We had less confidence in the liklihood of sig severe in preparing our final forecasts. The temp-dew-point spreads in the air farther N were roughly mid 80s to mid 50s, arguing that strong tornadoes would be very unlikely. So, the main threat for sig severe would have to come from wind gusts or hail. Accordingly the sig severe areas were reduced somewhat and the E team might have eliminated theirs altogether (don’t remember attm).

A couple of observations.
The NMM 4km from NCEP initialized at 12Z today also initiated a cell near CDS that put out a circularly spreading outflow that covered much of OK after a few hours.
The HRRR seems to be producing overall too much coverage of radar reflectivity, though in terms of forecast reflectivity I believe it is doing a little better than the CAPS forecasts initialized same time. (NOTE that these forecasts are really not directly comparable since different model configurations (phyics options, lateral boundary conditions, grid spacings, domain sizes, etc.)

Comments and corrections welcome …
John Brown

Another “messy” day.

Another day with ongoing storms to mess-up the afternoon convective environment. Attention was focused over the southeastern and mid-Atlantic states. While the observations led to plenty of forecast uncertainty, today was notable in that it was the first day of the Spring Experiment where the different 0000 UTC models showed some consistency…but of course just because they were consistent doesn’t mean they’ll produce good forecasts.

One of the more intriguing forecasts was from the 4-km WRFNMM which developed several discrete, rotating storms along a warm front located in northern North Carolina. The other models also produced storms in this region, but they were smaller, more numerous, and not nearly as organized. The behavior of the NMM can probably be attributed to its surface wind field, which predicted a more easterly wind component north of the warm front (compared to the other models), thus, enhancing shear along the boundary. As of this posting, there are numerous storms in that area, but I do not believe any are supercellular.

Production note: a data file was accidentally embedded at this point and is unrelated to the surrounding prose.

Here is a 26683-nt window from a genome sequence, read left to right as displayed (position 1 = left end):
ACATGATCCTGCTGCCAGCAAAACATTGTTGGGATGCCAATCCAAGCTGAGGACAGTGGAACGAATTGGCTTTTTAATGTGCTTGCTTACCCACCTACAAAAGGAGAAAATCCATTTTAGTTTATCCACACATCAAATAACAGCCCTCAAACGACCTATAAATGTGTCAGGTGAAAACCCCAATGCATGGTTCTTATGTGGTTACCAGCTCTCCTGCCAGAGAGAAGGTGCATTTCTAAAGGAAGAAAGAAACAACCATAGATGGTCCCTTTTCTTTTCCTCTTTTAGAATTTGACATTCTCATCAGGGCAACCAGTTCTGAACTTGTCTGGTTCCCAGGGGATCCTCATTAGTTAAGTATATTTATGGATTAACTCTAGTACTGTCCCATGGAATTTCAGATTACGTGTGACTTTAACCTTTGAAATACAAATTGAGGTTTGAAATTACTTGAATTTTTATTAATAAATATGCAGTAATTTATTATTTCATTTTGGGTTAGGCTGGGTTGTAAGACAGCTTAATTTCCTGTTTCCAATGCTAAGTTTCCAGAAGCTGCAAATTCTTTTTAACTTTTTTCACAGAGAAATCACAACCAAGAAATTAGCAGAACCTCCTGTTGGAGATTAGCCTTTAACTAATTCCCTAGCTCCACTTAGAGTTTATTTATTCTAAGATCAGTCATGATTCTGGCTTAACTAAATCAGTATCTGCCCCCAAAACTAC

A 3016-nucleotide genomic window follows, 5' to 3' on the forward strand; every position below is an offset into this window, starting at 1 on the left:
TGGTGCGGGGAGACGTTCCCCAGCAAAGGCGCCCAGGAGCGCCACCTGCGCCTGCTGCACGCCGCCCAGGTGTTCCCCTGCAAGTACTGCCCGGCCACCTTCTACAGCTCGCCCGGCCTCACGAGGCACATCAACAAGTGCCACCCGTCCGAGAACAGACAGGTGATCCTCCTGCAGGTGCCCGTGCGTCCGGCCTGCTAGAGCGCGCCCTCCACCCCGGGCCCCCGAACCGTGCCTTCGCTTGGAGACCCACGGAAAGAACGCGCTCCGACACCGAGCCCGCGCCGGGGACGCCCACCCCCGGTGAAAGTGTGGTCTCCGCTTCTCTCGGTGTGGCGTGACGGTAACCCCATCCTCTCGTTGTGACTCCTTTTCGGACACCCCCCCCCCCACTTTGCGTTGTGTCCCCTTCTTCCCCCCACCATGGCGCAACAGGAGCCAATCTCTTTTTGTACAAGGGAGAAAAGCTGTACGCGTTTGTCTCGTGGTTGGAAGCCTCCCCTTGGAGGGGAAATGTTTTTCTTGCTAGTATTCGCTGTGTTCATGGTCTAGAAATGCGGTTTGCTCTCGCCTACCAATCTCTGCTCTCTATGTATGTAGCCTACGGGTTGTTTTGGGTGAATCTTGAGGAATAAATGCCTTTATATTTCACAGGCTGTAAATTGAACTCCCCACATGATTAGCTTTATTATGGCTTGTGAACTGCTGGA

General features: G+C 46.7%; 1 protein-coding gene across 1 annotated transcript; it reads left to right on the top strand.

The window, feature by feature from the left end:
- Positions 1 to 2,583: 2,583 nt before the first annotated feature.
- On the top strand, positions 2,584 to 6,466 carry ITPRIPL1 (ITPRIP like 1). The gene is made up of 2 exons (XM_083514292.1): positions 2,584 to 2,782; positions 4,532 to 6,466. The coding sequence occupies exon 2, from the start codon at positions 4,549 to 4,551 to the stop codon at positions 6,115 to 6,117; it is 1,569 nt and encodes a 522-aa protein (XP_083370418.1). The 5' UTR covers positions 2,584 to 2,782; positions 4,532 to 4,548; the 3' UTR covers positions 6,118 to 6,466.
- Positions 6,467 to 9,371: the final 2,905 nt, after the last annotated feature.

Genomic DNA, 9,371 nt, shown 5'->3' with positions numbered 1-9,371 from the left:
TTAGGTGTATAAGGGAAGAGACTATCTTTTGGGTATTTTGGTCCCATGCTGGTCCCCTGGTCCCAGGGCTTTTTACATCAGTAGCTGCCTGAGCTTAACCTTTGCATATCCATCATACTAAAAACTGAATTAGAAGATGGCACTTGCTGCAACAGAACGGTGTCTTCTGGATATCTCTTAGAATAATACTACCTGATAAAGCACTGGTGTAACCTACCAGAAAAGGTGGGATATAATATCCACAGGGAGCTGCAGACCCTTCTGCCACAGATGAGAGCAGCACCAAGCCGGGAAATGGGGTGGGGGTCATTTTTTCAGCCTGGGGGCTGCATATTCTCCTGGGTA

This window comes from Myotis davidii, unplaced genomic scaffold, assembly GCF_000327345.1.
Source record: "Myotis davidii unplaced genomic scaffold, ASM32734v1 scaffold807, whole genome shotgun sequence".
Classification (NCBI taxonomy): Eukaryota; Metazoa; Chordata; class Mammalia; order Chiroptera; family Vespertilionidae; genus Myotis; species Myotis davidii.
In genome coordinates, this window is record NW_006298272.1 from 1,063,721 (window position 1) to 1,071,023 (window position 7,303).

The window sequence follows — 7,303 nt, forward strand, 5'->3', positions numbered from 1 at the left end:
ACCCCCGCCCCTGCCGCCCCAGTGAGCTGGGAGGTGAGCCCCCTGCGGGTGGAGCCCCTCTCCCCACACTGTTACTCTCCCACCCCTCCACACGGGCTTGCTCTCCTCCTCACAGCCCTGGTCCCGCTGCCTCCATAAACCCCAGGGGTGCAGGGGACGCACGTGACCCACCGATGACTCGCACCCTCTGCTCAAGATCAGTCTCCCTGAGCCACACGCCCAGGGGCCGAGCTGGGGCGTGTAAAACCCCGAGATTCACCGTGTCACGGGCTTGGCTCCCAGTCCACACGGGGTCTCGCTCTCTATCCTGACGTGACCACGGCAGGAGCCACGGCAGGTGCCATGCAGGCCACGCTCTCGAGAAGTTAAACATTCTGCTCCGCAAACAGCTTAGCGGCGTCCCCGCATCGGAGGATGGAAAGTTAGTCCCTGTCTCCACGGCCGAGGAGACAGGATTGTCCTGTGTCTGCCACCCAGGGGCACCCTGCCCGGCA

Once again, the 1200 UTC model runs were out to lunch and didn’t provide any helpful guidance, probably due to ongoing convection influencing initialization. I don’t think either forecasting team used the 1200 UTC model runs as guidance for the final forecast products.

It seems like we’re just waiting for a day without morning convection. Perhaps then, the 1200 UTC models will have a better handle on the situation and can provide useful guidance.

Craig S

A first for the 2009 Spring Experiment!

It looks like we have full 18-06z loops from all available data from 00Z, May 6, 2009!

This is a first for the 2009 SE.

With the center point change to CLT today we are outside the domain of the 00Z CAPS CNA and C0A models.
GEMPAK just plots a blank image with a title for those frames. Everyone else appears to exist for the
18z-06z period. This includes the following 00Z runs:

CAPS-SSEF-ALL (18 members)
CAPS-CNA – no grids in selected domain and not shown in the loop links, below.
CAPS-C0A – no grids in selected domain and not shown in the loop links, below.